Imbros Gorge

Imbros Gorge, close to Chora Sfakia, is the second most popular gorge on Crete after Samaria. During the high season hundreds of walkers visit daily to make the trek through the valley. The walk is not particularly strenuous and can be completed in 2-3 hours. The scenery is beautiful and the relative easiness of the hike makes it an ideal walk for families with children.

The walk begins at the small village of Imbros, 700m above sea level. If you take the walk in spring or autumn, warm clothes are recommended to combat the cooler weather.

In the Imbros Gorge

After a few hundred metres you reach the entrance to the gorge, where there is a small hut where you must pay the entrance fee (Ä2 in 2008).
 

Sign at the Entrance of Imbros Gorge  Path to Imbros Gorge

The first half hour of walking is downhill, with the gorge getting narrower along the way. After 75 minutes or so youíll find yourself in the narrowest, most spectacular spot of the gorge.

The walls of the gorge are less than 2m apart and tower 300m above; this area is signposted (see image below). Fifteen minutes more down the gorge is a pleasant resting place.

Sign in The Imbros Gorge

Some travel books say drinks are sold here, but donít rely on this information - Last time I visited was in July 2008 there were no vendors here and not even a water tap. So be sure to take enough water with you. On a hot day this should be no less than three litres per person.
Another highlight of the gorge is the so-called Ďgate rockí, a further ten minutes walk on from the resting place. You can take some really nice photos here. Walking through the gate, the gorge widens out again and after one more hour youíll find yourself at the end of the gorge, where two tavernas are waiting for thirsty, hungry walkers.

If you walk a little further youíll arrive in the village of Komitades on the main road to Plakias. You can also go to Chora Sfakia which has plenty of restaurants and a small supermarket.

Imbros Village

Taverna in Imbros Village

The village of Imbros is a charming mountain village with some good tavernas, and home to the starting point of the eponymous gorge. You can reach it by taking the buses going between Chania and Chora Sfakia; there are three daily in the summer. The morning connections are usually packed with hikers.

Komitades

Komitades, situated at the end of the Imbros Gorge, used to be a quiet village, but has in latter years thrown itself into servicing the walkers of the gorge. This has led to a situation where rip-offs are quite a problem. Signs leading you to the bus stop instead direct you towards an expensive taverna. All of the ten or so restaurants here have high prices, and the quality of the food is certainly not good enough. Itís far better to walk on the main road (take the right turn) for ten minutes Ė youíll find yourself in the centre of the old village of Komitades. Most the tavernas here are cheaper and serve better quality food than the ones at the mouth of the gorge.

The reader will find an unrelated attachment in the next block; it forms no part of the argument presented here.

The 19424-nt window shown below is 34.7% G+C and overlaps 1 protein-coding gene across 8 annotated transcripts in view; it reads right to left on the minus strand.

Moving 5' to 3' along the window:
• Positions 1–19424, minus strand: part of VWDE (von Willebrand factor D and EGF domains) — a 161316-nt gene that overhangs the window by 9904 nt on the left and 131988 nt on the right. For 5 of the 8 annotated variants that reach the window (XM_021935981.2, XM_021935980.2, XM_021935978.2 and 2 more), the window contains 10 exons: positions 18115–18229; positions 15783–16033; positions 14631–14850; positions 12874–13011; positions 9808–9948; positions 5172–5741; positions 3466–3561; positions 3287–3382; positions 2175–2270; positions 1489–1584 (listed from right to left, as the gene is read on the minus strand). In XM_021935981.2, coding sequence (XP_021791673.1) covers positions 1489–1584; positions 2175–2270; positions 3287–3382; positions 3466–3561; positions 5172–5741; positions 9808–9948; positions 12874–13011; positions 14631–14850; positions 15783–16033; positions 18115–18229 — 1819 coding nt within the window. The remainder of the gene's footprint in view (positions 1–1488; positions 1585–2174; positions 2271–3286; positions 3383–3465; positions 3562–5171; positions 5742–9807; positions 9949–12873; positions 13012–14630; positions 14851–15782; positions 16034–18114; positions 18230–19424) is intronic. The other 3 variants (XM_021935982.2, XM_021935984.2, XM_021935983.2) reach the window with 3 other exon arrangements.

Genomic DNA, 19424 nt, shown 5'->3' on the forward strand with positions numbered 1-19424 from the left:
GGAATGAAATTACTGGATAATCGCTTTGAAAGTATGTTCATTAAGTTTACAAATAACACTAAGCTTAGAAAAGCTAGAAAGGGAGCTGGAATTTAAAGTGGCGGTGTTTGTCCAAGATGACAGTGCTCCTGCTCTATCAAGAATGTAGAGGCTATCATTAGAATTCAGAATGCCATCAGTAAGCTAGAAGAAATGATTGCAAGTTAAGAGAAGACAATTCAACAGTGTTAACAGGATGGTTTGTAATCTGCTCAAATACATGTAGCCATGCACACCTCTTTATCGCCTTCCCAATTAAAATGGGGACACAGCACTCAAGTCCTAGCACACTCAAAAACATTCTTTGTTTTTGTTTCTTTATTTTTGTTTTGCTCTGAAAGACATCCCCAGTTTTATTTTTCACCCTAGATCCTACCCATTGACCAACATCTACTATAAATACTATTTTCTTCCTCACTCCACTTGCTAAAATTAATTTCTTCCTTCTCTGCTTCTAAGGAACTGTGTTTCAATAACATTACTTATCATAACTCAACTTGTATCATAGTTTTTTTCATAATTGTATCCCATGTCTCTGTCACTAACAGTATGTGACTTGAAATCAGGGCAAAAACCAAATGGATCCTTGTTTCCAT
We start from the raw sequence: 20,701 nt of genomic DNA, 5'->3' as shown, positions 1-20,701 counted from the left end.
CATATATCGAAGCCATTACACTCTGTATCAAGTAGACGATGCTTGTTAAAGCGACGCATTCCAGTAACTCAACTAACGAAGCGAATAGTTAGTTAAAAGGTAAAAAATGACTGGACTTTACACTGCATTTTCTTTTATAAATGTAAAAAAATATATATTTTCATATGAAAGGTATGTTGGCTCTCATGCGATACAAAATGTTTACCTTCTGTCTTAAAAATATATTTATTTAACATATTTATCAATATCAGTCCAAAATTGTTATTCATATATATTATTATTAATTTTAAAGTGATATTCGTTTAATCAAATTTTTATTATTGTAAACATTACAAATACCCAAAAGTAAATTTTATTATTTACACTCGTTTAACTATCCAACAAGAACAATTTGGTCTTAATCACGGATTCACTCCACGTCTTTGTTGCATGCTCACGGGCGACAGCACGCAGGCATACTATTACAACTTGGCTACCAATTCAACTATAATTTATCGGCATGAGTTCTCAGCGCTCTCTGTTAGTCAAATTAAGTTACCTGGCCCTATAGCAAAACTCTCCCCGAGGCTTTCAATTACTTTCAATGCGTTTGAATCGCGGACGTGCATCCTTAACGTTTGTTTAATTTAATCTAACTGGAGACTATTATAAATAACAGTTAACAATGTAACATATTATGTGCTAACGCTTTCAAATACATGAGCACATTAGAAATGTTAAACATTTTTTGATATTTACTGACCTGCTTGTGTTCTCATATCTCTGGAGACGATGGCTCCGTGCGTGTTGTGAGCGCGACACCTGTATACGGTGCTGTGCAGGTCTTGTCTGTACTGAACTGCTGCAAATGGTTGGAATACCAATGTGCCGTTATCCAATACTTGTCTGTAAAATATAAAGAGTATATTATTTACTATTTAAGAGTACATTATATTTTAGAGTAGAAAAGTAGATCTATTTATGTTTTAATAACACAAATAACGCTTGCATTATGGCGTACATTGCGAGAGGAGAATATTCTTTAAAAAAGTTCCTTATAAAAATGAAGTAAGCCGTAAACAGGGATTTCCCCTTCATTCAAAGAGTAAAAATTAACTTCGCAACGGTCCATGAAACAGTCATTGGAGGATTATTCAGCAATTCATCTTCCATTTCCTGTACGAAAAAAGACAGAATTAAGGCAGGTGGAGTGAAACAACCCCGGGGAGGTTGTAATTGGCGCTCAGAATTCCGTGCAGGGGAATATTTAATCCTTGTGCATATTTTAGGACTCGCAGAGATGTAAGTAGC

Komitades is on the bus route between Plakias and Chora Sfakia. In summer 2008 there was a bus to Plakias around 5.40pm. If you want to go by bus to Chora Sfakia, Imbros (where many hikers leave their car) or Chania, youíll need to walk 1.5km out of Komitades to the main road. Be sure to check the timetable first Ė there arenít many buses. You could also walk from here to Chora Sfakia on the (busy!) main road. Itís only 4-5km, which most should make in an hour. There are also taxis from the end of the gorge and from the village of Komitades, but prices can be high Ė itís best to haggle over the price and try and find fellow walkers to group up with.


Almost all the major tourist resorts in Crete have tour operators offering day trips to Imbros gorge. The big advantage of these is that you get dropped off at the beginning and picked up at the end of the hike. Prices vary depending on the distance of your resort to Imbros, but most will charge Ä25-40.
 

Warnings: Always take a lot of water. Imbros Gorge is one of the hottest places on Crete, and the river that flows through it in winter dries up completely in summer - there is nowhere to fill up your water bottle, whatever your books may tell you.
Use good shoes. Imbros Gorge has many big stones - some as big as footballs Ė I slipped and fell twice in my trainers.


Imbros Gorge is open all year round, but I donít recommend trying to do it in winter or spring, after the heavy rain. Landslides, tumbling rocks, big stones and lots of water make this a very challenging - not to mention dangerous Ė walk. If you are not sure, itís better to ask the locals in the village of Imbros (which sees snow in winter).
 

Imbros Gorge has some fascinating flora; the higher areas at the beginning of the gorge has a forest (with oaks, fig trees, almond tress and cypresses), petering out to a few bushes at the very bottom.


Itís possible to walk uphill rather than down, but itís exhausting. On the other hand, youíll end up in the very attractive village of Imbros with its good tavernas and kafenion, and the bus connections are much better here.

 

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